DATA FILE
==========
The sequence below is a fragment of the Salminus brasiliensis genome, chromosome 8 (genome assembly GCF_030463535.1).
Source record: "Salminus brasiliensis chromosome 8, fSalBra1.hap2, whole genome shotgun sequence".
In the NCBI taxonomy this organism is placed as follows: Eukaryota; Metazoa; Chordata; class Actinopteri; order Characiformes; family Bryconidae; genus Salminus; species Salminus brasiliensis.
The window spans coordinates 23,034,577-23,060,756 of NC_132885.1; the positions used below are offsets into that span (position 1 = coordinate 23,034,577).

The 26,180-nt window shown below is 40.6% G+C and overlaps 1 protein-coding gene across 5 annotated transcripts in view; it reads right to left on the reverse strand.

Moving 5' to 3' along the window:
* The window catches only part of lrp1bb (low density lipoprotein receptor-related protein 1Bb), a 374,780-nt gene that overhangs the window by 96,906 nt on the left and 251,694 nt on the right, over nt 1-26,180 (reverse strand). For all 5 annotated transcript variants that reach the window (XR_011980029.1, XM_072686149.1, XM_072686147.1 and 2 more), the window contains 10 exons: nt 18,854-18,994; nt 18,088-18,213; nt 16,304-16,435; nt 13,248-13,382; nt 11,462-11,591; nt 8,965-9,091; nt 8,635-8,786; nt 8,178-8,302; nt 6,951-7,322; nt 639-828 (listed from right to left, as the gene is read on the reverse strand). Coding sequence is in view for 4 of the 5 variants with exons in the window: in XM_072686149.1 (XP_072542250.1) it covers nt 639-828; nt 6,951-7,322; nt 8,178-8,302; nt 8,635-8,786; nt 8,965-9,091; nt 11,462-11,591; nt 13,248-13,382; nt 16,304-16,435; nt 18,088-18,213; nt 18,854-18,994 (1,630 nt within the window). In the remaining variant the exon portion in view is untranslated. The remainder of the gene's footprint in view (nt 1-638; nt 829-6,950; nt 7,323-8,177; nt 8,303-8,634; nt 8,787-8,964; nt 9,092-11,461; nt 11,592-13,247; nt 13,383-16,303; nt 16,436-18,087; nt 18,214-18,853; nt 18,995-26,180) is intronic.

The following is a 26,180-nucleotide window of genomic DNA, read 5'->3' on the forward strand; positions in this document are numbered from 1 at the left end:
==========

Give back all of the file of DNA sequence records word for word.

The sequence below is a fragment of the Salminus brasiliensis genome, chromosome 8 (genome assembly GCF_030463535.1).
Source record: "Salminus brasiliensis chromosome 8, fSalBra1.hap2, whole genome shotgun sequence".
In the NCBI taxonomy this organism is placed as follows: Eukaryota; Metazoa; Chordata; class Actinopteri; order Characiformes; family Bryconidae; genus Salminus; species Salminus brasiliensis.
The window spans coordinates 23,034,577-23,060,756 of NC_132885.1; the positions used below are offsets into that span (position 1 = coordinate 23,034,577).

The 26,180-nt window shown below is 40.6% G+C and overlaps 1 protein-coding gene across 5 annotated transcripts in view; it reads right to left on the reverse strand.

Moving 5' to 3' along the window:
* The window catches only part of lrp1bb (low density lipoprotein receptor-related protein 1Bb), a 374,780-nt gene that overhangs the window by 96,906 nt on the left and 251,694 nt on the right, over nt 1-26,180 (reverse strand). For all 5 annotated transcript variants that reach the window (XR_011980029.1, XM_072686149.1, XM_072686147.1 and 2 more), the window contains 10 exons: nt 18,854-18,994; nt 18,088-18,213; nt 16,304-16,435; nt 13,248-13,382; nt 11,462-11,591; nt 8,965-9,091; nt 8,635-8,786; nt 8,178-8,302; nt 6,951-7,322; nt 639-828 (listed from right to left, as the gene is read on the reverse strand). Coding sequence is in view for 4 of the 5 variants with exons in the window: in XM_072686149.1 (XP_072542250.1) it covers nt 639-828; nt 6,951-7,322; nt 8,178-8,302; nt 8,635-8,786; nt 8,965-9,091; nt 11,462-11,591; nt 13,248-13,382; nt 16,304-16,435; nt 18,088-18,213; nt 18,854-18,994 (1,630 nt within the window). In the remaining variant the exon portion in view is untranslated. The remainder of the gene's footprint in view (nt 1-638; nt 829-6,950; nt 7,323-8,177; nt 8,303-8,634; nt 8,787-8,964; nt 9,092-11,461; nt 11,592-13,247; nt 13,383-16,303; nt 16,436-18,087; nt 18,214-18,853; nt 18,995-26,180) is intronic.

The following is a 26,180-nucleotide window of genomic DNA, read 5'->3' on the forward strand; positions in this document are numbered from 1 at the left end: